Two of the largest nations that have presence on the International Space Station at all times are Russia and the United States. Both space agencies try to learn more about the effects of space on not only the objects around us, but on the human body. Despite all of the benefits, Russia may soon be cutting back on manpower a little bit.
Space is very expensive to study. Sending big rockets full of astronauts and supplies into space every so often requires a lot of expensive fuel and equipment. That cost comes with a large burden that is often hard to keep up with.
Coping with these burdens, space agencies may limit what they do by cutting costs and making studies as financially efficient as possible. Recent Russian news reports have suggested that Roscosmos may be looking to send just two cosmonauts to the International Space Station in future missions, rather than three, to help with this.
NASA further supported the idea in a statement released earlier this month when they said, “Any questions about the near-term Russian Space budget or Russian ISS expedition size should be directed to the Roscosmos press office. Roscosmos has joined NASA and other International Space Station partners in extending support for the orbiting laboratory to at least 2024, and the current level of research of both NASA and the international partners on ISS is at an all-time high.”
For what it’s worth, Roscosmos gets about 10% of the funding that NASA does on an annual basis, and still, they have been providing a good number of manpower with every mission to help maintain the station, as well as perform experiments.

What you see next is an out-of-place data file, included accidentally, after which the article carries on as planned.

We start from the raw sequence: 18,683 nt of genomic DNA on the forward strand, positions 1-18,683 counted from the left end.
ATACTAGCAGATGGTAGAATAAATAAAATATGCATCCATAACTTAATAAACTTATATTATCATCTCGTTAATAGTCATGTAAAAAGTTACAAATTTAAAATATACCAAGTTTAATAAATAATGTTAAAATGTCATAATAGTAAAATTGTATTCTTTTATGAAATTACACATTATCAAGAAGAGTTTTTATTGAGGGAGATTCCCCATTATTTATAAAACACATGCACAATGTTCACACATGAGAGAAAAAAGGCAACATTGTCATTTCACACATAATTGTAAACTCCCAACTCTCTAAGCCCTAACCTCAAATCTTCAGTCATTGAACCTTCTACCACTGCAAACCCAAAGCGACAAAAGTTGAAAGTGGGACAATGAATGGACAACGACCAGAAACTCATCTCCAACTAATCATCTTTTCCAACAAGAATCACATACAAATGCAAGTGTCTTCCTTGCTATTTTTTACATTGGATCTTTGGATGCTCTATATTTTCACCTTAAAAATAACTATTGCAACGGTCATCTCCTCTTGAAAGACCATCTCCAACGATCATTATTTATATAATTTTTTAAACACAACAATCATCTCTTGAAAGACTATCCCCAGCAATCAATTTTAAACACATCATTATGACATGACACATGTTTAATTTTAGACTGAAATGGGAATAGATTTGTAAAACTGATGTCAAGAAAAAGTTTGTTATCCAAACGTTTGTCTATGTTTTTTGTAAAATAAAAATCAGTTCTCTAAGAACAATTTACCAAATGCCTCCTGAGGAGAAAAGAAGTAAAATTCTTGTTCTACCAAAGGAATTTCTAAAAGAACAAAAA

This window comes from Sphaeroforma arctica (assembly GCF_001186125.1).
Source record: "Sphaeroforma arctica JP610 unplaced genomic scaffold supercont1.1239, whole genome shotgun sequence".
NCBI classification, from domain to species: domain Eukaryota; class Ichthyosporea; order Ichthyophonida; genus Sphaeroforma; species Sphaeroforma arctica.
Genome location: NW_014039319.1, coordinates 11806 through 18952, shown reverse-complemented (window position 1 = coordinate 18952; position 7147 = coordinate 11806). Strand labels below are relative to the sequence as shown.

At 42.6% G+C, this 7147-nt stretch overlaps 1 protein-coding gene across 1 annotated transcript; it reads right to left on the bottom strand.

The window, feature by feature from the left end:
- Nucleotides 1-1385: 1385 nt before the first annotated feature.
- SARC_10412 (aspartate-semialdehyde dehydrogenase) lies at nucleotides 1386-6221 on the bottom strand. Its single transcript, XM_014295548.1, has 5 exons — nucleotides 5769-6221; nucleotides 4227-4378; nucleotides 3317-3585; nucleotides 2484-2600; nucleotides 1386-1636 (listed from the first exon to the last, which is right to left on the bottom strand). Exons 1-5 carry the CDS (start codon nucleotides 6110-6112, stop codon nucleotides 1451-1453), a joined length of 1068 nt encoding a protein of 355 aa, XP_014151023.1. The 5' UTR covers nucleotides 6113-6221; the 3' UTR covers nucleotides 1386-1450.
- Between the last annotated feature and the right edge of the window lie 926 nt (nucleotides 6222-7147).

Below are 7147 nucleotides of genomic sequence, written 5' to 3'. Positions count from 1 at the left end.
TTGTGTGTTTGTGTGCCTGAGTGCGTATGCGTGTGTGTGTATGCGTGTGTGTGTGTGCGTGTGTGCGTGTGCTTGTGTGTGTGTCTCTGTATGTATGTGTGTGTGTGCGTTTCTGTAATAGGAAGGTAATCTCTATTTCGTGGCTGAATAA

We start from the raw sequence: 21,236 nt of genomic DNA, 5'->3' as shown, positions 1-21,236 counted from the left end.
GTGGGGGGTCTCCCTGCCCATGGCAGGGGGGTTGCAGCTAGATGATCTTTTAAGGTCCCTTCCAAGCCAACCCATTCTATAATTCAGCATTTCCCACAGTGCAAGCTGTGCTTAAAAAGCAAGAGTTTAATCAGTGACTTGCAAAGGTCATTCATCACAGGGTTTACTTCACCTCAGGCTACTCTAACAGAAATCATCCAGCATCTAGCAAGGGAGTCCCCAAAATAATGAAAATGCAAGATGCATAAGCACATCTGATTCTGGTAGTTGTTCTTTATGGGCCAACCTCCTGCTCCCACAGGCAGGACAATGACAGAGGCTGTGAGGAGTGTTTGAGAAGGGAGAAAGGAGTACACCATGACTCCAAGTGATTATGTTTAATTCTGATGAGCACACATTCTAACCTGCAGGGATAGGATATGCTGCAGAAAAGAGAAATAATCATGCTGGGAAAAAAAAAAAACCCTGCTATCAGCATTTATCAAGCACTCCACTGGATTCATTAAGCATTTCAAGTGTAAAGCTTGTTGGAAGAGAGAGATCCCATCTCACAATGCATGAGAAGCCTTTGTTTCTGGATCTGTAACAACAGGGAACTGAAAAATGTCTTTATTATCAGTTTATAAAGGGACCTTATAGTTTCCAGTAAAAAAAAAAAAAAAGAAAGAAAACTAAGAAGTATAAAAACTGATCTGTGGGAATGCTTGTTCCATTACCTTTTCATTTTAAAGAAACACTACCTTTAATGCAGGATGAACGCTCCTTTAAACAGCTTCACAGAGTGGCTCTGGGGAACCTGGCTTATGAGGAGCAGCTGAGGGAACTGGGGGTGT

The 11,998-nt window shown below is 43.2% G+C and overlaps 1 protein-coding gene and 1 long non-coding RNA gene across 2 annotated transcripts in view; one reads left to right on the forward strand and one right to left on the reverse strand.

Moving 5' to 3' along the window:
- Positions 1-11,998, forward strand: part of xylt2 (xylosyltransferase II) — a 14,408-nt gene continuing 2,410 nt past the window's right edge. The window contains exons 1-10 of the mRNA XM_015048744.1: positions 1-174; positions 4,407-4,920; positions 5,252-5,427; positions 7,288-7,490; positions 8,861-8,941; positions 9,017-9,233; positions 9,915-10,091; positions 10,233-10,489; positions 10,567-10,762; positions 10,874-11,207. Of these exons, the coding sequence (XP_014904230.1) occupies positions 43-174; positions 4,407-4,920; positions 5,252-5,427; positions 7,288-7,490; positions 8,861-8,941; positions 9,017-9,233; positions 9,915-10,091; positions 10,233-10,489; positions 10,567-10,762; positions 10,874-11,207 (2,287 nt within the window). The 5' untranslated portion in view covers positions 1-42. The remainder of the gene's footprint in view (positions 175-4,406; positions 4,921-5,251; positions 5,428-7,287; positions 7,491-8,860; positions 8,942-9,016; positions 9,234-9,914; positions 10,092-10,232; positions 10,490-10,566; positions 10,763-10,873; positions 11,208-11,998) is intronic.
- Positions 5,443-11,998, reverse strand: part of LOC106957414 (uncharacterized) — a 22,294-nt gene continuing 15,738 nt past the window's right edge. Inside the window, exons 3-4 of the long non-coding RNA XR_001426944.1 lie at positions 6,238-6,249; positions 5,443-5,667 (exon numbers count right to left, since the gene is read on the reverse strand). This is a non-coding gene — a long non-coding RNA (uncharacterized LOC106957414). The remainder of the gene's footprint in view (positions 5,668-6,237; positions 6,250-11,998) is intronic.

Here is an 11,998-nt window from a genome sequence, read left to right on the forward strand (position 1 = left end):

Both the United States and Russia are expected to support the International Space Station until at least 2024. The United States has been open to the idea of using it well beyond that expiration date, but the shrinking crew size on Russia’s behalf suggests that not only is the country having financial issues with the space station, but it may also want to go in another direction when 2024 comes around.
The new docking mechanism that was recently attached to the International Space Station and is intended to fit Boeing and SpaceX capsules certainly breathes new life into the International Space Station for the United States, but not so much for Russia. After all, the United States is looking to fire more rockets from our own soil so we have less dependence on Russia for future missions.
There is some speculation that Roscosmos may be interested in building its own space station, and by reducing costs for the International Space Station, more energy and money can be put into that endeavor.
Although Roscosmos hasn’t officially confirmed to the public that they will be reducing their mainpower from three to two for future International Space Station missions, this speculation from NASA and local news sources illustrates the narrowing lens of the future for the space station as we know it.